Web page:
Understood in this way, the feminist blogosphere allows for the inclusion of previously excluded voices and experiences. Stone-Mediatore discusses the value that “marginal experience narratives” have in liberatory politics. She states that “experience becomes public knowledge through an exchange of stories in which specific people, in the context of historically specific social and cultural institutions, relay their views of events in a particular rhetorical style to a specific audience”. Feminist blogs and the blogosphere as a whole represent multiple interpretations of knowledge, and also recognize the decentered structure this produces. In her book “Transnationalism Reversed: Women Organizing against Gendered Violence in Bangladesh”, Elora Halim Chowdhury furthers this understanding of the power of marginal experience narratives, as she believes that this recognition can “disrupt given analytic categories to open up new possibilities for political thinking and action”. She believes that if attention is given to the ways in which the different experiences are shared and discussed, a greater insight can be gained into the shifting relations of power. I believe that feminist blogs can be examples of marginal experience narratives.
Paradoxically, it is the freedom and open access that the internet provides that can also be ascribed to contributing to a mass exodus of feminist bloggers, commentators and participants in the late 90s and early 00s. Literature examining the activities of feminism online appears to be split into two distinct time frames, the first from approximately 1996-2000 and the second from 2006 to present time. This is roughly in correlation with the transition from Web 1.0 platforms to Web 2.0 platforms.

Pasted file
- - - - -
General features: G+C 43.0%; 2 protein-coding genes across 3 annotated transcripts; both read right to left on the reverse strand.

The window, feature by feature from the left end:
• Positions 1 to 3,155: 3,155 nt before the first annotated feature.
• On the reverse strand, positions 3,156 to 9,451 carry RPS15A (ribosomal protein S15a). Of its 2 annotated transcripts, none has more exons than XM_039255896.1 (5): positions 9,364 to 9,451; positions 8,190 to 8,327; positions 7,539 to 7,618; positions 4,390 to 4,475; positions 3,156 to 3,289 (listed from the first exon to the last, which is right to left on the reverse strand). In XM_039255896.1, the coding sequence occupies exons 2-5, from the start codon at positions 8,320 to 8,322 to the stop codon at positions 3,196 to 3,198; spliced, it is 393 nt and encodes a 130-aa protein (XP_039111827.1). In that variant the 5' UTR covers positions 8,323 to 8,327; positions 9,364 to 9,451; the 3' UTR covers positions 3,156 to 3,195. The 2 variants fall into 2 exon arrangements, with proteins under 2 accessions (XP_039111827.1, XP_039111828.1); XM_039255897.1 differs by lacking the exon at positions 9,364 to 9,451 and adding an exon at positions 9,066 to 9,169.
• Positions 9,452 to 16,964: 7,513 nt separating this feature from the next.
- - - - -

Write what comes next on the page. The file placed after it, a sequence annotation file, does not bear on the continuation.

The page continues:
One of the highest profile instances of online harassment was the experience of technology blogger Kathy Sierra, who stopped blogging and cancelled appearances at technology conferences after receiving threats of rape, throat-slitting and suffocation. Her home address, social security number and other personal information was posted online, alongside an altered image of Sierra with a noose around her neck. After speaking out about her experience of harassment and violence via her blog, she received comments including those which told her she’d “Better watch your back on the streets whore…Be a pity if you turned up in the gutter where you belong, with a machete shoved in that self righteous little cunt of yours”. In a statement made to CNN in 2007, shortly following this experience, Sierra stated that she believes that internet users have become desensitized to the harassing and bullying behavior online, and this was the reason she felt people couldn’t understand why she felt threatened. “But if we dismiss every cruel, vile, sexually threatening comment as simply the work of an anonymous troll, we will no longer be able to recognize a real threat”.
The next section, to be published tomorrow, will look at the concept of ‘The Public Woman’ and how the feminist blogosphere interacts with the public perception of femininity and feminisms.